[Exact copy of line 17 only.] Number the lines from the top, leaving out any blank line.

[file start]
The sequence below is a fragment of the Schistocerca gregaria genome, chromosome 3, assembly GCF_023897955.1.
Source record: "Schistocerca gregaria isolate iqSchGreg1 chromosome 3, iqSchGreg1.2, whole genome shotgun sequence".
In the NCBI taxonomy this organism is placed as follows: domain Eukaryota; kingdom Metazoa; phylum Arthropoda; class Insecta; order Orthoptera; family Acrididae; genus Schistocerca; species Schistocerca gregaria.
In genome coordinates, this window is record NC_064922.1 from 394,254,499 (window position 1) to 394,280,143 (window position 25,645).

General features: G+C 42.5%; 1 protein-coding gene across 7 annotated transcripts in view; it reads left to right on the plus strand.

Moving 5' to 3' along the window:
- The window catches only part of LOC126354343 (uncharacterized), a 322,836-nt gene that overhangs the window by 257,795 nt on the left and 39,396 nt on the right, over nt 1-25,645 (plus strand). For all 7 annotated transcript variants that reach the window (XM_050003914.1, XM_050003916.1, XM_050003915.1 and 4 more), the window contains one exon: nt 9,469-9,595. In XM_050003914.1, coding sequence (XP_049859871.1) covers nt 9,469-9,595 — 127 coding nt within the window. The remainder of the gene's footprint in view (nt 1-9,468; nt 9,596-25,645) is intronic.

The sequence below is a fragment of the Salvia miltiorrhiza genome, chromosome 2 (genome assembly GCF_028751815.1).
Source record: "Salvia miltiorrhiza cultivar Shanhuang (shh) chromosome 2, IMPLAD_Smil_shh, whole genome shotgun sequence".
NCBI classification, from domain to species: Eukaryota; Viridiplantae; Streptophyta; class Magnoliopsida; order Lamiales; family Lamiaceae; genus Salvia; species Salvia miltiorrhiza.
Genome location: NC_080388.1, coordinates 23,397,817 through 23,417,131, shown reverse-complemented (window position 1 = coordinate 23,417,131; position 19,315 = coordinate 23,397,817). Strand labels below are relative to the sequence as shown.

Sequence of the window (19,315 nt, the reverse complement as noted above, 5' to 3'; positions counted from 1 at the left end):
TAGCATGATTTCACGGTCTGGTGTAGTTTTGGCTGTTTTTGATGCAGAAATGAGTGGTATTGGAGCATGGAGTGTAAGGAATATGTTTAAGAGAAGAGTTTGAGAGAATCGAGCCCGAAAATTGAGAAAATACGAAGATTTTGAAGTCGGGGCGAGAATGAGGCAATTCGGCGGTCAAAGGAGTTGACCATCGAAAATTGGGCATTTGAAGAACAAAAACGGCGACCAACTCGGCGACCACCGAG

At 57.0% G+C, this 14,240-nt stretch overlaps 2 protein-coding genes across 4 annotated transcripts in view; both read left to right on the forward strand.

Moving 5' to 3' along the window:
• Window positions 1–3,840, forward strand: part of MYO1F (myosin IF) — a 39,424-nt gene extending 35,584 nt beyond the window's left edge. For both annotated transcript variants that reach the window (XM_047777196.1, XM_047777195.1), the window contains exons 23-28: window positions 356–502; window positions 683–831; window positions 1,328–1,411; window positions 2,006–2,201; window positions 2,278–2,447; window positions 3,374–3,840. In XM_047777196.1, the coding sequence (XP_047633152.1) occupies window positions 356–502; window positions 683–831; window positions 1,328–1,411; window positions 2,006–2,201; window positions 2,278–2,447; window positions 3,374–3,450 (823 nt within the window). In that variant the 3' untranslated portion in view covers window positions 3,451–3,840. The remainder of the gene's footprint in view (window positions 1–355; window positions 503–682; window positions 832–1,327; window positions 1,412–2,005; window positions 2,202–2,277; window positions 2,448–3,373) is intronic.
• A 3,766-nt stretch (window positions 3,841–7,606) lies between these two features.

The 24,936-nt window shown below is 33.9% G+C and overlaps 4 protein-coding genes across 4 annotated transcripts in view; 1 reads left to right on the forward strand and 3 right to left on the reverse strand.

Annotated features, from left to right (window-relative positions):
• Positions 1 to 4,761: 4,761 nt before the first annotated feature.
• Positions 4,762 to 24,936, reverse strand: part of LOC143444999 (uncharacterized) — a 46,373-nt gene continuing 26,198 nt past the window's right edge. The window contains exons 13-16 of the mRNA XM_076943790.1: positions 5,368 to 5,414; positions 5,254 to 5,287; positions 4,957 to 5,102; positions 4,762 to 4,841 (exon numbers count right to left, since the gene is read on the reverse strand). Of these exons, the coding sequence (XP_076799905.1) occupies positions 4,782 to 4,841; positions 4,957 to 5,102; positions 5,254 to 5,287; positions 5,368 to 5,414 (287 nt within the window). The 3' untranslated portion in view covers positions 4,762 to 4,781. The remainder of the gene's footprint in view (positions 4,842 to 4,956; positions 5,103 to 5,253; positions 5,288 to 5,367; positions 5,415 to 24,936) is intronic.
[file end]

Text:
• A 3,766-nt stretch (window positions 3,841–7,606) lies between these two features.